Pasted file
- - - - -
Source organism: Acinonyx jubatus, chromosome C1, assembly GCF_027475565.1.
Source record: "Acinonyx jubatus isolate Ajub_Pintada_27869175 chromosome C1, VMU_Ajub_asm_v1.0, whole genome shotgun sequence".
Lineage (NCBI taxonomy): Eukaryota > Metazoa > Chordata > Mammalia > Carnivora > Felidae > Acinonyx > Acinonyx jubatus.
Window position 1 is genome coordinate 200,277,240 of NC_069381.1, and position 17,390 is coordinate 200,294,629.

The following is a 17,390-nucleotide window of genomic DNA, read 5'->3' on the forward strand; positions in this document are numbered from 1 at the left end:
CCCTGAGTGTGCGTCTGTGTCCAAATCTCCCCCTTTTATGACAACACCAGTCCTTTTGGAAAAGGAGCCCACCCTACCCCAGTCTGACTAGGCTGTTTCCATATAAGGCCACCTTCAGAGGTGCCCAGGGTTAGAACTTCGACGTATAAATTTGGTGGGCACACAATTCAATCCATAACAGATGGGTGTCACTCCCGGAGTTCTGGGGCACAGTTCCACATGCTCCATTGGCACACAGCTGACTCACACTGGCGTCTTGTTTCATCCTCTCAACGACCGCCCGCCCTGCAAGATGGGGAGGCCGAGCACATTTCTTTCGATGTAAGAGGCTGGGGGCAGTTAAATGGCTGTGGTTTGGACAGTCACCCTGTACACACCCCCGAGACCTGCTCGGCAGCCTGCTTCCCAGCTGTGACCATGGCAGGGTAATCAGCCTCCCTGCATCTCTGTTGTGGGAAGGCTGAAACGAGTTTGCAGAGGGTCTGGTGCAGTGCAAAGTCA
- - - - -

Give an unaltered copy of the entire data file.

Source organism: Acinonyx jubatus, chromosome C1, assembly GCF_027475565.1.
Source record: "Acinonyx jubatus isolate Ajub_Pintada_27869175 chromosome C1, VMU_Ajub_asm_v1.0, whole genome shotgun sequence".
Lineage (NCBI taxonomy): Eukaryota > Metazoa > Chordata > Mammalia > Carnivora > Felidae > Acinonyx > Acinonyx jubatus.
Window position 1 is genome coordinate 200,277,240 of NC_069381.1, and position 17,390 is coordinate 200,294,629.

The following is a 17,390-nucleotide window of genomic DNA, read 5'->3' on the forward strand; positions in this document are numbered from 1 at the left end:
CCCTGAGTGTGCGTCTGTGTCCAAATCTCCCCCTTTTATGACAACACCAGTCCTTTTGGAAAAGGAGCCCACCCTACCCCAGTCTGACTAGGCTGTTTCCATATAAGGCCACCTTCAGAGGTGCCCAGGGTTAGAACTTCGACGTATAAATTTGGTGGGCACACAATTCAATCCATAACAGATGGGTGTCACTCCCGGAGTTCTGGGGCACAGTTCCACATGCTCCATTGGCACACAGCTGACTCACACTGGCGTCTTGTTTCATCCTCTCAACGACCGCCCGCCCTGCAAGATGGGGAGGCCGAGCACATTTCTTTCGATGTAAGAGGCTGGGGGCAGTTAAATGGCTGTGGTTTGGACAGTCACCCTGTACACACCCCCGAGACCTGCTCGGCAGCCTGCTTCCCAGCTGTGACCATGGCAGGGTAATCAGCCTCCCTGCATCTCTGTTGTGGGAAGGCTGAAACGAGTTTGCAGAGGGTCTGGTGCAGTGCAAAGTCA